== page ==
The matriarch of the Musk family

31 Aug 2020

Patrick Lawlor

Writer, Investec Wealth & Investment

Maye Musk, the matriarch of the famous Musk family, has been modelling since the age of 15 and featured on billboards in New York's Times Square in her 60s. 

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With August being Women's Month in South Africa, we talk to an extraordinary woman, Maye Musk. She is not only the mother of three remarkable children, but she is a powerhouse in her own right.
 
Maye’s story as a model, dietitian, author and public speaker is impressive, all the more so because of the sacrifices and hardships she’s had to endure in reaching the pinnacle. Given the success stories of her three children, it’s clear these qualities run in the family.
 
Here’s what she has to say:

On the success of her children

“Fortunately I grew up with wonderful parents who allowed all five children to go their own way. It was the same with my children – they had to take their own direction in life.”
 
“I let them go their own way.  After [the success of] Paypal, Elon said, well, should I do space or electric cars or solar energy? And I said just choose one. Well, he didn't and he didn't listen to me and now he's doing everything.”
 
“You just you give your kids advice but you let them go into what they want to do. They will struggle [even though] it’s really hard for you as a mother to see how hard it is for them. But they [my children Elon, Tosca and Kimbal] are doing something that they love and that's good for the planet and good for the world.”
 
“He [Elon] always thought about what is going to be good for the future and I had to believe him. It's been tremendous, but it's been really hard for him and we are very proud of him.”
 
READ MORE: One of Tesla's biggest investors on identifying the growth companies of the future
Maye and Elon Musk

On her own struggles to get ahead

“In Toronto, I was working long hours, doing five jobs at one stage. I was lecturing two nights a week at a college, I was getting $5 an hour, but that's what you do when you're struggling. Then I moved to America where I had to rewrite the exams to register as a dietitian in America.”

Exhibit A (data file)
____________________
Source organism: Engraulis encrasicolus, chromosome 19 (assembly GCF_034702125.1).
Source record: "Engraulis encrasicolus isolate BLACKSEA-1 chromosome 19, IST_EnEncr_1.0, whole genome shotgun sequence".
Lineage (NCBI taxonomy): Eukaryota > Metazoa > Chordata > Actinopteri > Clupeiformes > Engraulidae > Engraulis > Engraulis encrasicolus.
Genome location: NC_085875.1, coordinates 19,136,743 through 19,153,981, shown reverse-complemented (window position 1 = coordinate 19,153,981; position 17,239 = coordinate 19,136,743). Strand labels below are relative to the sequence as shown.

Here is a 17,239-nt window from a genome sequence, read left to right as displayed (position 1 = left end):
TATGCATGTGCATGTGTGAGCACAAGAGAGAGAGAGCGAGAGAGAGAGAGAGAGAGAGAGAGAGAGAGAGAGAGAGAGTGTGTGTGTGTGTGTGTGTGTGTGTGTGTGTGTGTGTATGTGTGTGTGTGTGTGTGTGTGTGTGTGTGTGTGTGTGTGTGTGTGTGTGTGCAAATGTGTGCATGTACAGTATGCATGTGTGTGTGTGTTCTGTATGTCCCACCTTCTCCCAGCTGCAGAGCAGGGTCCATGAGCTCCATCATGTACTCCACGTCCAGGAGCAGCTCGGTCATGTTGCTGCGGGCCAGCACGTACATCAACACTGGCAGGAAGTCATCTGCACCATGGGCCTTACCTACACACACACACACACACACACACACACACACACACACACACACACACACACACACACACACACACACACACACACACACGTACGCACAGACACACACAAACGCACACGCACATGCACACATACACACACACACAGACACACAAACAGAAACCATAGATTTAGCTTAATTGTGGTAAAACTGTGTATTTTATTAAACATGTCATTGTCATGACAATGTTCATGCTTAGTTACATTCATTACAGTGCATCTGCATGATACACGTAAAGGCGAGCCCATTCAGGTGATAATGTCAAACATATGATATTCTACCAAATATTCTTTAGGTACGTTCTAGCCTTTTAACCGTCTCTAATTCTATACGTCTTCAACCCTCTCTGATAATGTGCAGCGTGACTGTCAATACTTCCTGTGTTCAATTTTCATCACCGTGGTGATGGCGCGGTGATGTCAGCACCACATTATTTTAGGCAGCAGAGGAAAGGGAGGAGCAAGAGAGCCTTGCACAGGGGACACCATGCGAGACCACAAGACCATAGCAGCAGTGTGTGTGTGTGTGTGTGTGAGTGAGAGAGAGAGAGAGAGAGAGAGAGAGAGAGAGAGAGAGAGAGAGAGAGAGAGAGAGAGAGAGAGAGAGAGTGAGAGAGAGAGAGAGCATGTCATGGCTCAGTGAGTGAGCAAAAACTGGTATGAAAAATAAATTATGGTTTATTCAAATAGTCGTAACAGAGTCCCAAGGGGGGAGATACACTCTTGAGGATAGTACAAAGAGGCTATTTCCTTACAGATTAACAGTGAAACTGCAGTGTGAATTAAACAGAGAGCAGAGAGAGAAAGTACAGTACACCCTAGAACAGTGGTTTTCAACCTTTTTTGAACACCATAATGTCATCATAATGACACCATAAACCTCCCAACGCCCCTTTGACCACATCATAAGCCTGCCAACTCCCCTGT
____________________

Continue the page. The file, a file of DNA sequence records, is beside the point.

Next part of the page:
On the role good nutrition can play in our lives

“When I had my practice, it was usually a case of the women coming to lose some weight to fit into their clothes. The men though would come and see me because they were scared because they were pre-diabetic, or they suddenly had high cholesterol and hypertension. They would want to change their habits so that they don't have to go on medication [because] with medication there's side effects, but with any of those diseases there's side effects too and they didn't want that.”
 
“Now we see that when you have other conditions you are more susceptible to the [coronavirus] which will make it more serious. So I'm hoping people will say, okay, let's get the family under control, let's make the most delicious salads and vegetables and high fibre foods, you know, the diets that are shown to be the best way to be in good health. Those are pretty much common sense. The point is you have to have a variety of foods and enjoy your food because otherwise it's hard to keep the weight down.”

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On continuing your career as you get older

“It’s a big surprise to me that I'm doing better in my 70s than I ever did in all my life. I know my mother stopped working at 96 so I intend to beat her at this. And the point is age has never been a problem as a dietitian – as long as you are intelligent and you keep up to date with research work and you're doing good for the world.”
 
“In my case, as I got older as a model they wanted an older person. I've gone up in age as they've wanted older women in the modelling industry. When I do a modelling job and there's five young models there, they adore me because they say ‘ah I'm 20 and now I'm over the hill but now I meet you and you're 70 and you're working away so it just gives me hope’.”

On her love for South Africa

“The reason we moved to Pretoria from Canada [when I was a child] was because the whole of Pretoria was in Jacaranda blossoms.”
 
“I definitely miss that and then also the people, you know, you miss the sense of humour, you miss the warmth, the generosity, the kindness, the politeness.”
 
“I love traveling and so of course I want to come to South Africa and just go to all the major cities and see the people – it's definitely on my list.”

About the author

Patrick Lawlor

Patrick Lawlor

Editor

Patrick writes and edits content for Investec Wealth & Investment, and Corporate and Institutional Banking, including editing the Daily View, Monthly View and One Magazine - an online publication for Investec's Wealth clients. Patrick was a financial journalist for many years for publications such as Financial Mail, Finweek and Business Report. He holds a BA and a PDM (Bus.Admin.) both from Wits University.

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